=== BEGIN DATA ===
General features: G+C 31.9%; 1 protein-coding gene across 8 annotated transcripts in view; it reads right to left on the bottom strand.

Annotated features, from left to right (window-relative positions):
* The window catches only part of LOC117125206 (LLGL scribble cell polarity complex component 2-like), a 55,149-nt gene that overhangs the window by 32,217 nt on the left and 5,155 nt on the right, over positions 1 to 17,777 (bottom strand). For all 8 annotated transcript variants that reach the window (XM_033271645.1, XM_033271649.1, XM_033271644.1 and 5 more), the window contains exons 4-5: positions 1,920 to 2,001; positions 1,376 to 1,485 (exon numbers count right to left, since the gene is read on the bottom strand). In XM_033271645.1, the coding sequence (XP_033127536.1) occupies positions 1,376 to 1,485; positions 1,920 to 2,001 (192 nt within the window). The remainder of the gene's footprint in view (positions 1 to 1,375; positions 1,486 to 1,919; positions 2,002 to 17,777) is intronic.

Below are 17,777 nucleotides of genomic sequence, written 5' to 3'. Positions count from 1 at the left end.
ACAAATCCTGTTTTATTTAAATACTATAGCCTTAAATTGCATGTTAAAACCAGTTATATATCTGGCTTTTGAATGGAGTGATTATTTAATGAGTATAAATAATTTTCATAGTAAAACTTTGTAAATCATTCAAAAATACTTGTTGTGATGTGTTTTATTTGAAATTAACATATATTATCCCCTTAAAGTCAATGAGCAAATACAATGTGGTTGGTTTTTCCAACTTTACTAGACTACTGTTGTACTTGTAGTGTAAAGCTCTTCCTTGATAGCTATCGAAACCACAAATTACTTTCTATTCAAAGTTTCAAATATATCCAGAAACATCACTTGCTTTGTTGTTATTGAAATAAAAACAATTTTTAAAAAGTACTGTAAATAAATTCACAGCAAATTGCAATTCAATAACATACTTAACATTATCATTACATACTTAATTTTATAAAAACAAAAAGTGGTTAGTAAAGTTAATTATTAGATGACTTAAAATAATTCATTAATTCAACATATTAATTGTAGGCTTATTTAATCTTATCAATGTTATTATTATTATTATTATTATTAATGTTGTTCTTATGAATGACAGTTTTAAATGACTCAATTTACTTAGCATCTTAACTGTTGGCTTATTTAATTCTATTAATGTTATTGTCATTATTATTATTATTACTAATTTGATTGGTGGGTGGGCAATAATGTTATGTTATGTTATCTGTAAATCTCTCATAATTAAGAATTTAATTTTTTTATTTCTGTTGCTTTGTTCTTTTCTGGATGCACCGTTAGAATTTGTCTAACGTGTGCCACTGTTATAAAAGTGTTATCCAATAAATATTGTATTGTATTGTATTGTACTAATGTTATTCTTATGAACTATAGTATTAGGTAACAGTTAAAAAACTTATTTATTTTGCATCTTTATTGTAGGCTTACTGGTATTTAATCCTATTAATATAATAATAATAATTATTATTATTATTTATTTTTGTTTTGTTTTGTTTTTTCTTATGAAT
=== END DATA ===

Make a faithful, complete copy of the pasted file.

General features: G+C 31.9%; 1 protein-coding gene across 8 annotated transcripts in view; it reads right to left on the bottom strand.

Annotated features, from left to right (window-relative positions):
* The window catches only part of LOC117125206 (LLGL scribble cell polarity complex component 2-like), a 55,149-nt gene that overhangs the window by 32,217 nt on the left and 5,155 nt on the right, over positions 1 to 17,777 (bottom strand). For all 8 annotated transcript variants that reach the window (XM_033271645.1, XM_033271649.1, XM_033271644.1 and 5 more), the window contains exons 4-5: positions 1,920 to 2,001; positions 1,376 to 1,485 (exon numbers count right to left, since the gene is read on the bottom strand). In XM_033271645.1, the coding sequence (XP_033127536.1) occupies positions 1,376 to 1,485; positions 1,920 to 2,001 (192 nt within the window). The remainder of the gene's footprint in view (positions 1 to 1,375; positions 1,486 to 1,919; positions 2,002 to 17,777) is intronic.

Below are 17,777 nucleotides of genomic sequence, written 5' to 3'. Positions count from 1 at the left end.
ACAAATCCTGTTTTATTTAAATACTATAGCCTTAAATTGCATGTTAAAACCAGTTATATATCTGGCTTTTGAATGGAGTGATTATTTAATGAGTATAAATAATTTTCATAGTAAAACTTTGTAAATCATTCAAAAATACTTGTTGTGATGTGTTTTATTTGAAATTAACATATATTATCCCCTTAAAGTCAATGAGCAAATACAATGTGGTTGGTTTTTCCAACTTTACTAGACTACTGTTGTACTTGTAGTGTAAAGCTCTTCCTTGATAGCTATCGAAACCACAAATTACTTTCTATTCAAAGTTTCAAATATATCCAGAAACATCACTTGCTTTGTTGTTATTGAAATAAAAACAATTTTTAAAAAGTACTGTAAATAAATTCACAGCAAATTGCAATTCAATAACATACTTAACATTATCATTACATACTTAATTTTATAAAAACAAAAAGTGGTTAGTAAAGTTAATTATTAGATGACTTAAAATAATTCATTAATTCAACATATTAATTGTAGGCTTATTTAATCTTATCAATGTTATTATTATTATTATTATTATTAATGTTGTTCTTATGAATGACAGTTTTAAATGACTCAATTTACTTAGCATCTTAACTGTTGGCTTATTTAATTCTATTAATGTTATTGTCATTATTATTATTATTACTAATTTGATTGGTGGGTGGGCAATAATGTTATGTTATGTTATCTGTAAATCTCTCATAATTAAGAATTTAATTTTTTTATTTCTGTTGCTTTGTTCTTTTCTGGATGCACCGTTAGAATTTGTCTAACGTGTGCCACTGTTATAAAAGTGTTATCCAATAAATATTGTATTGTATTGTATTGTACTAATGTTATTCTTATGAACTATAGTATTAGGTAACAGTTAAAAAACTTATTTATTTTGCATCTTTATTGTAGGCTTACTGGTATTTAATCCTATTAATATAATAATAATAATTATTATTATTATTTATTTTTGTTTTGTTTTGTTTTTTCTTATGAAT